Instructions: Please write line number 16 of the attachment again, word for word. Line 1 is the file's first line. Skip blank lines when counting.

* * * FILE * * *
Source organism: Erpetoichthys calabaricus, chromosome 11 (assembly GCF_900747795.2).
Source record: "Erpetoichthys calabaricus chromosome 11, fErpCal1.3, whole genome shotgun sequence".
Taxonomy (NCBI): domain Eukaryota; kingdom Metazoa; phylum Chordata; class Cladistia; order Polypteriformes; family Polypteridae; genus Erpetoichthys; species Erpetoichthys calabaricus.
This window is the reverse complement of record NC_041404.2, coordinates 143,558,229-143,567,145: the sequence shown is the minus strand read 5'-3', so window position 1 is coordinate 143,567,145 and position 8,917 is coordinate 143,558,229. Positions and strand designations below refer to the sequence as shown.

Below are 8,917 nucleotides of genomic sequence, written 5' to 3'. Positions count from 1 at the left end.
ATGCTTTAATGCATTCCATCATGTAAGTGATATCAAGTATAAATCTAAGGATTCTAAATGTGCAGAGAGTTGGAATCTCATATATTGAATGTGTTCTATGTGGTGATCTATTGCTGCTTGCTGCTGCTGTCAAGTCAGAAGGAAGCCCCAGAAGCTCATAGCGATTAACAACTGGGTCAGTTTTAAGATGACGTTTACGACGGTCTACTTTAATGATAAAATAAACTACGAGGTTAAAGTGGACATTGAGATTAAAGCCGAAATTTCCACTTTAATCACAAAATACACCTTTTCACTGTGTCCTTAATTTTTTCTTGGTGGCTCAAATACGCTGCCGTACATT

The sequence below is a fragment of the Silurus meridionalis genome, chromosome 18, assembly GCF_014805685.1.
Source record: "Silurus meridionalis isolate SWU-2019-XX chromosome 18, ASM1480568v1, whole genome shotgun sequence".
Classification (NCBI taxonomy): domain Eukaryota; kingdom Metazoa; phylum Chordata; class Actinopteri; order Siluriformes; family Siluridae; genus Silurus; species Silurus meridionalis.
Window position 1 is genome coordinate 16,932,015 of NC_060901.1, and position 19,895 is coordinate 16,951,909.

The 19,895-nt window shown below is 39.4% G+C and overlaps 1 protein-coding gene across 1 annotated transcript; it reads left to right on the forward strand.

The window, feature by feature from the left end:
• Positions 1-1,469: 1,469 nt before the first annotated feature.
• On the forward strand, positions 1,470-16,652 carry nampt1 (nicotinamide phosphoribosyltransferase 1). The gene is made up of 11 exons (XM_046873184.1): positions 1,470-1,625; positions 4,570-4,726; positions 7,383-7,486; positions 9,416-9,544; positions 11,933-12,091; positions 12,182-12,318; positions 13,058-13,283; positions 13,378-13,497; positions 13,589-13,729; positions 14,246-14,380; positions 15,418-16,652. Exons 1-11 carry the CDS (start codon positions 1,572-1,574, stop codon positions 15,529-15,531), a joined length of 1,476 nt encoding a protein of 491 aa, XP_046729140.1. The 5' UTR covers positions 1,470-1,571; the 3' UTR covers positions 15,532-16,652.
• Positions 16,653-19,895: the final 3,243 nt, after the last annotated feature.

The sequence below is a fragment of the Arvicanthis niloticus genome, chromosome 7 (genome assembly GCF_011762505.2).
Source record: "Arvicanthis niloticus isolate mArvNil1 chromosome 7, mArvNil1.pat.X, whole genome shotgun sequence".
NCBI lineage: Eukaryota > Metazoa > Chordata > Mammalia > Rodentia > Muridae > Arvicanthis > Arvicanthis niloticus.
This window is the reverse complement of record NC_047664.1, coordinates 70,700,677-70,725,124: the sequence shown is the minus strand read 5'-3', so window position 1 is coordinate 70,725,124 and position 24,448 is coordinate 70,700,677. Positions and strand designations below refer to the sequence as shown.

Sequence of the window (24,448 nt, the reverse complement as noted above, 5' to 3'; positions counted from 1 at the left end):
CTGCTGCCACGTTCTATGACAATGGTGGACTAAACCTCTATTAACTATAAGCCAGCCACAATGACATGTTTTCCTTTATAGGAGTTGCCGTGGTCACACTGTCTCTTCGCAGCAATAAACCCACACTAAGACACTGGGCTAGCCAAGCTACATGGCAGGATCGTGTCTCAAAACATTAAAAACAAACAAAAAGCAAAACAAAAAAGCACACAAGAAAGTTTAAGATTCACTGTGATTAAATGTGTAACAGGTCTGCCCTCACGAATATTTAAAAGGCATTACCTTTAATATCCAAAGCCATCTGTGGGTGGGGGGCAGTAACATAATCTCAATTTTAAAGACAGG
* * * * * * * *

The sequence below is a fragment of the Arvicanthis niloticus genome, chromosome 7 (genome assembly GCF_011762505.2).